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Memory Marches On

Memory Marches On

An interracial group, including men and women from around the country, began gathering at a community college in Selma, Alabama, early on Sunday morning last week.

After a communal breakfast at which they exchanged old memories and shared wishes for a better future, they held a rally in the chapel of a nearby church, then started marching en masse across the Edmund Pettus Bridge, which spans the Alabama River. By then, the number of people in the group had grown to 5,000, including members of Congress and Vice President Joe Biden.

The event was the annual Reenactment of the Selma to Montgomery March (officially, the “Bridge Crossing Jubilee”), which commemorates a landmark turning point in the U.S. civil rights movement.

In 1965, at the height of the struggle to grant Blacks in this country equal voting rights – among many rights that white residents of the South considered privileges they were unwilling to cede to black residents – an unarmed, 26-year-old man from Marion, Alabama, Jimmie Lee Jackson, was shot to death in his hometown. To protest the killing, a march from Selma, a center of civil rights agitation, to Montgomery, the state capital, was scheduled for March 7.

The 600 marchers were met at the Edmund Pettus Bridge by state and hastily deputized local police who, armed with billy clubs and tear gas, turned the marchers away.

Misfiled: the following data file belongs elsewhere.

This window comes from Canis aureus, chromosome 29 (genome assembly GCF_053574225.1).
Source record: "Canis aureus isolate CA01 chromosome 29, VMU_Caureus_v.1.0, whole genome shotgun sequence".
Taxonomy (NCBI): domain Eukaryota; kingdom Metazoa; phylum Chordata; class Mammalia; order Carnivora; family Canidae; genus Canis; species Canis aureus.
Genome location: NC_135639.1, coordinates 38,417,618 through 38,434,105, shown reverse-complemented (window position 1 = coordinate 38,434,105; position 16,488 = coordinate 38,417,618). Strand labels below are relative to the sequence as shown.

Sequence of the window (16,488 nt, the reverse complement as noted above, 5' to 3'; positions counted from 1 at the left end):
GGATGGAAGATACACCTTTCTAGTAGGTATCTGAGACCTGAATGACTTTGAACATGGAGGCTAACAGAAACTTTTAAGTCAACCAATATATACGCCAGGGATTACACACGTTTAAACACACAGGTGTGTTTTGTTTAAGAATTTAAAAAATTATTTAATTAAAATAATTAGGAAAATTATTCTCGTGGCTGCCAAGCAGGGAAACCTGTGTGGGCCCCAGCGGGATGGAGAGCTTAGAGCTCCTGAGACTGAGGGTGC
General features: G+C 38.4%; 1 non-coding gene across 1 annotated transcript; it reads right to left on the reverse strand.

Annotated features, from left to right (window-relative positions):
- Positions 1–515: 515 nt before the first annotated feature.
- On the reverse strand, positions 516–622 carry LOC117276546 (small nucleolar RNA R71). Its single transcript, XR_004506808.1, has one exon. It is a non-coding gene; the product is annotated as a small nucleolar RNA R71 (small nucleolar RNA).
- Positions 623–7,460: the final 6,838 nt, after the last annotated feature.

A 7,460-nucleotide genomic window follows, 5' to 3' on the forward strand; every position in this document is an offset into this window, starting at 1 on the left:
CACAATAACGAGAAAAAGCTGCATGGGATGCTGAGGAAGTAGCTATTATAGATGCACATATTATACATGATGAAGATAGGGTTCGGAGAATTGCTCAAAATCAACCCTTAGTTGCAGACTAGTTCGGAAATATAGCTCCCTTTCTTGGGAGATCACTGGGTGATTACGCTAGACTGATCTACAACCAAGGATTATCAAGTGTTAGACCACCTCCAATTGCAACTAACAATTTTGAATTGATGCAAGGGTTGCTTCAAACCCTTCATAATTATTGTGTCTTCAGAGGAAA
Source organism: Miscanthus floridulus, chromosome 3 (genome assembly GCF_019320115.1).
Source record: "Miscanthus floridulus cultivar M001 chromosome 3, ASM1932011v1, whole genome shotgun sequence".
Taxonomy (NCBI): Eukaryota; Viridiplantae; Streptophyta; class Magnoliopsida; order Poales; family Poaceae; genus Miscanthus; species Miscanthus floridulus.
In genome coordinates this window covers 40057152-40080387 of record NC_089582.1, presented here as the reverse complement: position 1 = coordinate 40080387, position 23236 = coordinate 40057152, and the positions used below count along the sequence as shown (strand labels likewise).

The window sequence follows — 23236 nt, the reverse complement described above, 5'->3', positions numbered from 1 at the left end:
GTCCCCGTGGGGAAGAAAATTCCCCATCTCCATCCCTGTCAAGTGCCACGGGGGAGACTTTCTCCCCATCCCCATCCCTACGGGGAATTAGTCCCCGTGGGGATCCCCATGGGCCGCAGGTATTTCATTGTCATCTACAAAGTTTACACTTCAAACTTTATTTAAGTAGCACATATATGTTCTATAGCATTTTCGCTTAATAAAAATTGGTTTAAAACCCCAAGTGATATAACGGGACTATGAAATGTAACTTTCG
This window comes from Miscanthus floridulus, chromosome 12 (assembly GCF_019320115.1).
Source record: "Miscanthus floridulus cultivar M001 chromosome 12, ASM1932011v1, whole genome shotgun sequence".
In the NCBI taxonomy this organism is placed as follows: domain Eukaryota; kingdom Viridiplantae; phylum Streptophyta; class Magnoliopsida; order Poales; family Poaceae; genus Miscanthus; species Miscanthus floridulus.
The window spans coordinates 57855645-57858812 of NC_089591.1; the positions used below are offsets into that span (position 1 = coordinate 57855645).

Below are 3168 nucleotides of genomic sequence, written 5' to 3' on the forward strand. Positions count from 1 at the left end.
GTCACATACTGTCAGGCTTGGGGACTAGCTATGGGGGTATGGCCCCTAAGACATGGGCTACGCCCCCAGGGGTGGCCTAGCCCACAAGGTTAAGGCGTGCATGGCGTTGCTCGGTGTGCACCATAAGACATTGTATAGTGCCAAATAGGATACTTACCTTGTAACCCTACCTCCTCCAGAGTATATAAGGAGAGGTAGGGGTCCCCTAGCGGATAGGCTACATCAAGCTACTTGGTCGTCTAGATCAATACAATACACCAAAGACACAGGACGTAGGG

The “law enforcement officers” beat the marchers; the beatings of “Bloody Sunday” became headline news in the national media; the violence, and two marches that followed that month, under protection of the U.S. Army and the Alabama National Guard, were credited with marshaling national sympathy for the civil rights cause and leading to passage of the Voting Rights Act, which added millions of black voters to southern voting rolls.

To remember the march, and its role in spurring the passage of the groundbreaking legislation, a memorial march is staged each year along, starting at the bridge, along U.S. Route 80, on the 50-mile route that is known in Alabama as Jefferson Davis Highway and is designated as a National Historic Trail – “Selma to Montgomery Voting Rights Trail.”

The reenactment energizes black and white Americans, galvanizing them for current civil rights struggles; this year, mostly white Shelby County is seeking to strike down a key provision of the Voting Rights Act.

The march’s impact extends beyond history. “We are not here for a continuation,” the Rev. Al Sharpton declared at the march. “We are here for a continuation.”

Biden, the first sitting vice president to participate in the reenactment, described the emotional impact that the images of beatings at the hands of police officers had on his generation.

American blacks have learned the visceral effect of such reenactments. At the Niagara River near Niagara Falls, scene of a prominent crossing point to Canada of runaway slaves fleeing southern slavery via the Underground Railroad in the 19th Century, reenactments by actors dressed in period clothing are staged each year. Participants and onlookers feel as if they are back in a time when people were enslaved in this country.

This is old news in the Jewish community.

We’ve been doing our own reenactment for 3,300 years. We’ll do it again next week when we sit down at our seder tables, when we remind ourselves that we are commanded to see ourselves as if we came out of Egypt, out of slavery. At many tables, the subjects of the Holocaust, of religious restrictions during Communism, of contemporary manifestations of anti-Semitism – all of which has taken place in our own memory – are likely to come up.

On Monday night and Tuesday night we will realize, like the marchers at the Edmund Pettus Bridge, that events that changed our history isn’t a matter of “them,” long ago, it’s “us,” today.

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